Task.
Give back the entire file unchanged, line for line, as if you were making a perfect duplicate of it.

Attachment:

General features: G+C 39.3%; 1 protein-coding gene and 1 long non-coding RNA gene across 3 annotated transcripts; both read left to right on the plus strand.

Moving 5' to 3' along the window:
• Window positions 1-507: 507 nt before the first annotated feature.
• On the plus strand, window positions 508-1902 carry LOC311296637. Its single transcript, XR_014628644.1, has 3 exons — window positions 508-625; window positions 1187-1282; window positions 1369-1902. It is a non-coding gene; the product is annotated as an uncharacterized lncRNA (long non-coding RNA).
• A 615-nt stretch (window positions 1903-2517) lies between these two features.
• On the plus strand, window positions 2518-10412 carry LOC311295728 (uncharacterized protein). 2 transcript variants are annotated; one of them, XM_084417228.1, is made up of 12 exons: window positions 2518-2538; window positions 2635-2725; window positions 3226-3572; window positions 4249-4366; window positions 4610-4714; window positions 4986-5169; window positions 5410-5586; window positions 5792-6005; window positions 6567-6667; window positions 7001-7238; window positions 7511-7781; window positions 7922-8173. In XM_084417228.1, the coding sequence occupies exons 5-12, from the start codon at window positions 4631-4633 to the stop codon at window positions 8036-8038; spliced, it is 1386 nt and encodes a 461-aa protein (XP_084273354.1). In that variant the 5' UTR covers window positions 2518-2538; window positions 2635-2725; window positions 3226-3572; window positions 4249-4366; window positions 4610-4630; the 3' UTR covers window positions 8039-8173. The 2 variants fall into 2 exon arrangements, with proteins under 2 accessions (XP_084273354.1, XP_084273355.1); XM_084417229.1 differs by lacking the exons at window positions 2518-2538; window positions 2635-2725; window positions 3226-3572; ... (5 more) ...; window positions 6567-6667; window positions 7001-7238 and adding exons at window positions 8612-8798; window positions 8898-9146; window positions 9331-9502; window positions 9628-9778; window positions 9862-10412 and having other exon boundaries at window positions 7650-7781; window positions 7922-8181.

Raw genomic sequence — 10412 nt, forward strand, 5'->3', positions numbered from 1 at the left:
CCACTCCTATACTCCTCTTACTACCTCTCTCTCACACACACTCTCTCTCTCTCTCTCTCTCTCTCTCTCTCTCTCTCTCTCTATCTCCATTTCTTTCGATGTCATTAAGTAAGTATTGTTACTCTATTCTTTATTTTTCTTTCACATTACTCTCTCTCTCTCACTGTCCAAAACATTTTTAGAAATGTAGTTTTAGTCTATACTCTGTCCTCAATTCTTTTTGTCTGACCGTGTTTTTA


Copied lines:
General features: G+C 39.3%; 1 protein-coding gene and 1 long non-coding RNA gene across 3 annotated transcripts; both read left to right on the plus strand.

Moving 5' to 3' along the window:
• Window positions 1-507: 507 nt before the first annotated feature.
• On the plus strand, window positions 508-1902 carry LOC311296637. Its single transcript, XR_014628644.1, has 3 exons — window positions 508-625; window positions 1187-1282; window positions 1369-1902. It is a non-coding gene; the product is annotated as an uncharacterized lncRNA (long non-coding RNA).
• A 615-nt stretch (window positions 1903-2517) lies between these two features.
• On the plus strand, window positions 2518-10412 carry LOC311295728 (uncharacterized protein). 2 transcript variants are annotated; one of them, XM_084417228.1, is made up of 12 exons: window positions 2518-2538; window positions 2635-2725; window positions 3226-3572; window positions 4249-4366; window positions 4610-4714; window positions 4986-5169; window positions 5410-5586; window positions 5792-6005; window positions 6567-6667; window positions 7001-7238; window positions 7511-7781; window positions 7922-8173. In XM_084417228.1, the coding sequence occupies exons 5-12, from the start codon at window positions 4631-4633 to the stop codon at window positions 8036-8038; spliced, it is 1386 nt and encodes a 461-aa protein (XP_084273354.1). In that variant the 5' UTR covers window positions 2518-2538; window positions 2635-2725; window positions 3226-3572; window positions 4249-4366; window positions 4610-4630; the 3' UTR covers window positions 8039-8173. The 2 variants fall into 2 exon arrangements, with proteins under 2 accessions (XP_084273354.1, XP_084273355.1); XM_084417229.1 differs by lacking the exons at window positions 2518-2538; window positions 2635-2725; window positions 3226-3572; ... (5 more) ...; window positions 6567-6667; window positions 7001-7238 and adding exons at window positions 8612-8798; window positions 8898-9146; window positions 9331-9502; window positions 9628-9778; window positions 9862-10412 and having other exon boundaries at window positions 7650-7781; window positions 7922-8181.

Raw genomic sequence — 10412 nt, forward strand, 5'->3', positions numbered from 1 at the left:
CCACTCCTATACTCCTCTTACTACCTCTCTCTCACACACACTCTCTCTCTCTCTCTCTCTCTCTCTCTCTCTCTCTCTCTCTATCTCCATTTCTTTCGATGTCATTAAGTAAGTATTGTTACTCTATTCTTTATTTTTCTTTCACATTACTCTCTCTCTCTCACTGTCCAAAACATTTTTAGAAATGTAGTTTTAGTCTATACTCTGTCCTCAATTCTTTTTGTCTGACCGTGTTTTTA